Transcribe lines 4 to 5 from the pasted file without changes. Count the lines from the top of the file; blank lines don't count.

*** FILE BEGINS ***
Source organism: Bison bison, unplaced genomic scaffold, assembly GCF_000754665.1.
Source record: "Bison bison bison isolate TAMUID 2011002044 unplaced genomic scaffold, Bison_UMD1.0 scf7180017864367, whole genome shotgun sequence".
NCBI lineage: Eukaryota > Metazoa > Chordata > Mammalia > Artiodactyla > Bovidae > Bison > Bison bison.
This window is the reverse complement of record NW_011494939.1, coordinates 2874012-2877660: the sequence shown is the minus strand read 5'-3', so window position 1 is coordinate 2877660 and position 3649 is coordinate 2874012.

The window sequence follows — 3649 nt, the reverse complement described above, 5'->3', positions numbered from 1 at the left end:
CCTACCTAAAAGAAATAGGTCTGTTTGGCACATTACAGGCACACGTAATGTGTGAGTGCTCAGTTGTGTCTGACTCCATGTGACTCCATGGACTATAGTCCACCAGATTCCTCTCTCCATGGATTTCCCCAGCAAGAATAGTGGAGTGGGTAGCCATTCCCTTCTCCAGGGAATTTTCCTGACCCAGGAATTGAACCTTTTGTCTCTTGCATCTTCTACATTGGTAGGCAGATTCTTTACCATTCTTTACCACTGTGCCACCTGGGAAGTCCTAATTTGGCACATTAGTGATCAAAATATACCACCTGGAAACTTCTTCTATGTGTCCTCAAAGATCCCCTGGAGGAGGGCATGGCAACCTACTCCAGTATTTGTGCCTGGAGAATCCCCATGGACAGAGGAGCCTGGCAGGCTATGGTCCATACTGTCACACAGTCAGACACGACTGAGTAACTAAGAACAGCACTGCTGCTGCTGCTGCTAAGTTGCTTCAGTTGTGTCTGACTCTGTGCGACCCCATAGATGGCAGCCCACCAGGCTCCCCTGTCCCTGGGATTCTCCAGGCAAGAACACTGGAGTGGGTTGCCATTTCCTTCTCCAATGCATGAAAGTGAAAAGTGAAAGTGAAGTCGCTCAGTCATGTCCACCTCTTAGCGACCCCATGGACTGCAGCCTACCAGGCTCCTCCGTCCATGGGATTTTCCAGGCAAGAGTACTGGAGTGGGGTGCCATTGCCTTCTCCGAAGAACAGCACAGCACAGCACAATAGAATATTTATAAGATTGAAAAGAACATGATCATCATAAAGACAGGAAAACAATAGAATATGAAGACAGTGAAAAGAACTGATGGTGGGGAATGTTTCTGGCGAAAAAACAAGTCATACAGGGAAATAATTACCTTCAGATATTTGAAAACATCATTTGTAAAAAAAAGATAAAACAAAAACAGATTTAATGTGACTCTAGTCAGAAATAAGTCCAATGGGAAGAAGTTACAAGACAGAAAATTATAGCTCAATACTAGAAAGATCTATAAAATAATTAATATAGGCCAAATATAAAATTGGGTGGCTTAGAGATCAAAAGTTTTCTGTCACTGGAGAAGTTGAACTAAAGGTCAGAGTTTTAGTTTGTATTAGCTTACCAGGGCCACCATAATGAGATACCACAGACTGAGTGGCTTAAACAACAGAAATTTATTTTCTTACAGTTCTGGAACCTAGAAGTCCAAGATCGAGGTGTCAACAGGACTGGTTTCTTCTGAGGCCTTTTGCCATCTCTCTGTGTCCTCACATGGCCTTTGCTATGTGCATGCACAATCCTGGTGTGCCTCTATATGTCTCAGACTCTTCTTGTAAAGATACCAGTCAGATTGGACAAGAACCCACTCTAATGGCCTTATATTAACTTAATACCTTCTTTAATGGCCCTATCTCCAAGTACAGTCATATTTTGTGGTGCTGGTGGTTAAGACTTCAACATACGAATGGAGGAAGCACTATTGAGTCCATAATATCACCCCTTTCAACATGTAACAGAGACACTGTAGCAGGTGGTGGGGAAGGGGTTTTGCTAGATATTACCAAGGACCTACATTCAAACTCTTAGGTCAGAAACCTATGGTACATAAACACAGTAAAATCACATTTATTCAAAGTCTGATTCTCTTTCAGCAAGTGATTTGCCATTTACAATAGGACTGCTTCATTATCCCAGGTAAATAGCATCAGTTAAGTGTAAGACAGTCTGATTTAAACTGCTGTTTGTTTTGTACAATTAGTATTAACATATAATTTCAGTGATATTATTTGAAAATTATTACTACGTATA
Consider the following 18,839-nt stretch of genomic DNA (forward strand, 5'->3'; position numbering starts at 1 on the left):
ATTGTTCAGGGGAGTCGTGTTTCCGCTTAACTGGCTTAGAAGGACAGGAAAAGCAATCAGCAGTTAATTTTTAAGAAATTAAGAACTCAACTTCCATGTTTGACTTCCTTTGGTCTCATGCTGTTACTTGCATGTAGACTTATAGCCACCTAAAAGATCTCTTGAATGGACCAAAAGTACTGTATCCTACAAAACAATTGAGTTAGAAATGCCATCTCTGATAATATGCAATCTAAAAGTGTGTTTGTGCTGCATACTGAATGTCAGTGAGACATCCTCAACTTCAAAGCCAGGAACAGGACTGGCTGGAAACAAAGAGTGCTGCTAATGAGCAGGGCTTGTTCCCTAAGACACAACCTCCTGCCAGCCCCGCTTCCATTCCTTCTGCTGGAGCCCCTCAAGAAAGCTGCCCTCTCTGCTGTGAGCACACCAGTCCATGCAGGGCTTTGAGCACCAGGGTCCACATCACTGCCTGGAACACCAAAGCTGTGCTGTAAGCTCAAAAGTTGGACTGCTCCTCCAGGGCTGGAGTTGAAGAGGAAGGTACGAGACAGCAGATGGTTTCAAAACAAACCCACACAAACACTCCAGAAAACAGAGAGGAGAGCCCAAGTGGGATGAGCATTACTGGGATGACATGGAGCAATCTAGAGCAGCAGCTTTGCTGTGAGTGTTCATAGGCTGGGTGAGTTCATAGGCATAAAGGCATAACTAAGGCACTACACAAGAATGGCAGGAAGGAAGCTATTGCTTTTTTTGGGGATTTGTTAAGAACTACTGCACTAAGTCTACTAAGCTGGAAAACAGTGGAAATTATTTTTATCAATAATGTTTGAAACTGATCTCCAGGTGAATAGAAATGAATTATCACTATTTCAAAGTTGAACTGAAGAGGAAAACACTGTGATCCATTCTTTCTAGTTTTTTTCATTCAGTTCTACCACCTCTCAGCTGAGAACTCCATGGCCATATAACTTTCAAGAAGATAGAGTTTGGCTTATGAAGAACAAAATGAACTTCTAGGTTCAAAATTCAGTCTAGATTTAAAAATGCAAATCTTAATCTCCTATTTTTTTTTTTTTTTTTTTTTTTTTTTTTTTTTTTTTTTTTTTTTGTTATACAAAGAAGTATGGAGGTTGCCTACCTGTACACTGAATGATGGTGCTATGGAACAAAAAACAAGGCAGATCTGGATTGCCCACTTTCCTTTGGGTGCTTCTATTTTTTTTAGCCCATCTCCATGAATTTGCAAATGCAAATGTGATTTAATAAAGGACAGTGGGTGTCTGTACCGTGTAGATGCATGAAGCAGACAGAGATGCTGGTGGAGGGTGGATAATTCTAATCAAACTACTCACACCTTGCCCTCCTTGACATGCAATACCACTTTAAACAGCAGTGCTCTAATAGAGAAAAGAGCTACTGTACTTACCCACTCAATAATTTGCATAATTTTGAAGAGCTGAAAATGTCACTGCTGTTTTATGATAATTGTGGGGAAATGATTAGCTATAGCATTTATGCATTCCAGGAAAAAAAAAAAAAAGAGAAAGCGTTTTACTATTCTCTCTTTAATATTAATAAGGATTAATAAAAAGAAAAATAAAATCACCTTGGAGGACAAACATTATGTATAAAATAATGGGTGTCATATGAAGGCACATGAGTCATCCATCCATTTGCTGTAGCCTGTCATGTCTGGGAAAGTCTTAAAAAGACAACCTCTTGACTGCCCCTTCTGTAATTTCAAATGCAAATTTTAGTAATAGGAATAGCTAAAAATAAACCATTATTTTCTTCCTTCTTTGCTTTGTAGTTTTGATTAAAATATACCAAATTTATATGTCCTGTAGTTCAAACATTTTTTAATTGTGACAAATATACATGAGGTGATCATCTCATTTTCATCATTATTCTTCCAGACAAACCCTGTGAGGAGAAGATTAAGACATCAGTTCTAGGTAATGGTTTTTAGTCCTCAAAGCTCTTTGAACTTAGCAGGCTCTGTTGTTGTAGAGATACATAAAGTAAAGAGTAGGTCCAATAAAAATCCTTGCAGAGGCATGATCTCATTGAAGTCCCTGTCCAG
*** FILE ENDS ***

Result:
This window is the reverse complement of record NW_011494939.1, coordinates 2874012-2877660: the sequence shown is the minus strand read 5'-3', so window position 1 is coordinate 2877660 and position 3649 is coordinate 2874012.

The window sequence follows — 3649 nt, the reverse complement described above, 5'->3', positions numbered from 1 at the left end: